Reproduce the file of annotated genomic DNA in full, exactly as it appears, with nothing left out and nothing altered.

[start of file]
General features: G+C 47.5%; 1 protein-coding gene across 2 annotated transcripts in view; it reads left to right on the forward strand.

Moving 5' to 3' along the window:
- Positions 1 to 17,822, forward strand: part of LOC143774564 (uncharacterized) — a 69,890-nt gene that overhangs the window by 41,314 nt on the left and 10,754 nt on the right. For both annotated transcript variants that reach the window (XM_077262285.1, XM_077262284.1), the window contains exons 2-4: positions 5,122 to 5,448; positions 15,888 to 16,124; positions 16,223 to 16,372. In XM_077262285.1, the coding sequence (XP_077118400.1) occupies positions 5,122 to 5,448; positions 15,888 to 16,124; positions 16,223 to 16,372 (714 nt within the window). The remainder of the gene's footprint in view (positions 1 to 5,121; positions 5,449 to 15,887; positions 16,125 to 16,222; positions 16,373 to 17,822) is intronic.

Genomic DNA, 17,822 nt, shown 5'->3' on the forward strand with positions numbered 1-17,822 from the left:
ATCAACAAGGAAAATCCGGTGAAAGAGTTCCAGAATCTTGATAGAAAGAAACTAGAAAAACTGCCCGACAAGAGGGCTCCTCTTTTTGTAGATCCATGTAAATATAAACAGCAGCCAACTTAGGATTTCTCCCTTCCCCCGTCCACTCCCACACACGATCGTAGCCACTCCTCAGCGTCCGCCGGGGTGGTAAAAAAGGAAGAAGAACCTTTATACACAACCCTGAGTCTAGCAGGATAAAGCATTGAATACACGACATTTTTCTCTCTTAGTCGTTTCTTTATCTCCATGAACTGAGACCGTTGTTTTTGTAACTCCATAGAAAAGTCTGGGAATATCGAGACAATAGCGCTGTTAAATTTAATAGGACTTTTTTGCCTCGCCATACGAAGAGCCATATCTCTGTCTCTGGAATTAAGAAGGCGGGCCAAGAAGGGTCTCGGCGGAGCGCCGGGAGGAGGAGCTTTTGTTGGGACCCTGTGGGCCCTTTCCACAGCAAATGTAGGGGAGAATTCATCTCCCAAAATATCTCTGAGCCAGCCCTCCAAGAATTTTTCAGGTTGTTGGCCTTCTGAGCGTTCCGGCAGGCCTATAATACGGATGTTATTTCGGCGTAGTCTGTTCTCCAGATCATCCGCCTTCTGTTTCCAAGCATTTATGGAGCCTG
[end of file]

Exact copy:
General features: G+C 47.5%; 1 protein-coding gene across 2 annotated transcripts in view; it reads left to right on the forward strand.

Moving 5' to 3' along the window:
- Positions 1 to 17,822, forward strand: part of LOC143774564 (uncharacterized) — a 69,890-nt gene that overhangs the window by 41,314 nt on the left and 10,754 nt on the right. For both annotated transcript variants that reach the window (XM_077262285.1, XM_077262284.1), the window contains exons 2-4: positions 5,122 to 5,448; positions 15,888 to 16,124; positions 16,223 to 16,372. In XM_077262285.1, the coding sequence (XP_077118400.1) occupies positions 5,122 to 5,448; positions 15,888 to 16,124; positions 16,223 to 16,372 (714 nt within the window). The remainder of the gene's footprint in view (positions 1 to 5,121; positions 5,449 to 15,887; positions 16,125 to 16,222; positions 16,373 to 17,822) is intronic.

Genomic DNA, 17,822 nt, shown 5'->3' on the forward strand with positions numbered 1-17,822 from the left:
ATCAACAAGGAAAATCCGGTGAAAGAGTTCCAGAATCTTGATAGAAAGAAACTAGAAAAACTGCCCGACAAGAGGGCTCCTCTTTTTGTAGATCCATGTAAATATAAACAGCAGCCAACTTAGGATTTCTCCCTTCCCCCGTCCACTCCCACACACGATCGTAGCCACTCCTCAGCGTCCGCCGGGGTGGTAAAAAAGGAAGAAGAACCTTTATACACAACCCTGAGTCTAGCAGGATAAAGCATTGAATACACGACATTTTTCTCTCTTAGTCGTTTCTTTATCTCCATGAACTGAGACCGTTGTTTTTGTAACTCCATAGAAAAGTCTGGGAATATCGAGACAATAGCGCTGTTAAATTTAATAGGACTTTTTTGCCTCGCCATACGAAGAGCCATATCTCTGTCTCTGGAATTAAGAAGGCGGGCCAAGAAGGGTCTCGGCGGAGCGCCGGGAGGAGGAGCTTTTGTTGGGACCCTGTGGGCCCTTTCCACAGCAAATGTAGGGGAGAATTCATCTCCCAAAATATCTCTGAGCCAGCCCTCCAAGAATTTTTCAGGTTGTTGGCCTTCTGAGCGTTCCGGCAGGCCTATAATACGGATGTTATTTCGGCGTAGTCTGTTCTCCAGATCATCCGCCTTCTGTTTCCAAGCATTTATGGAGCCTG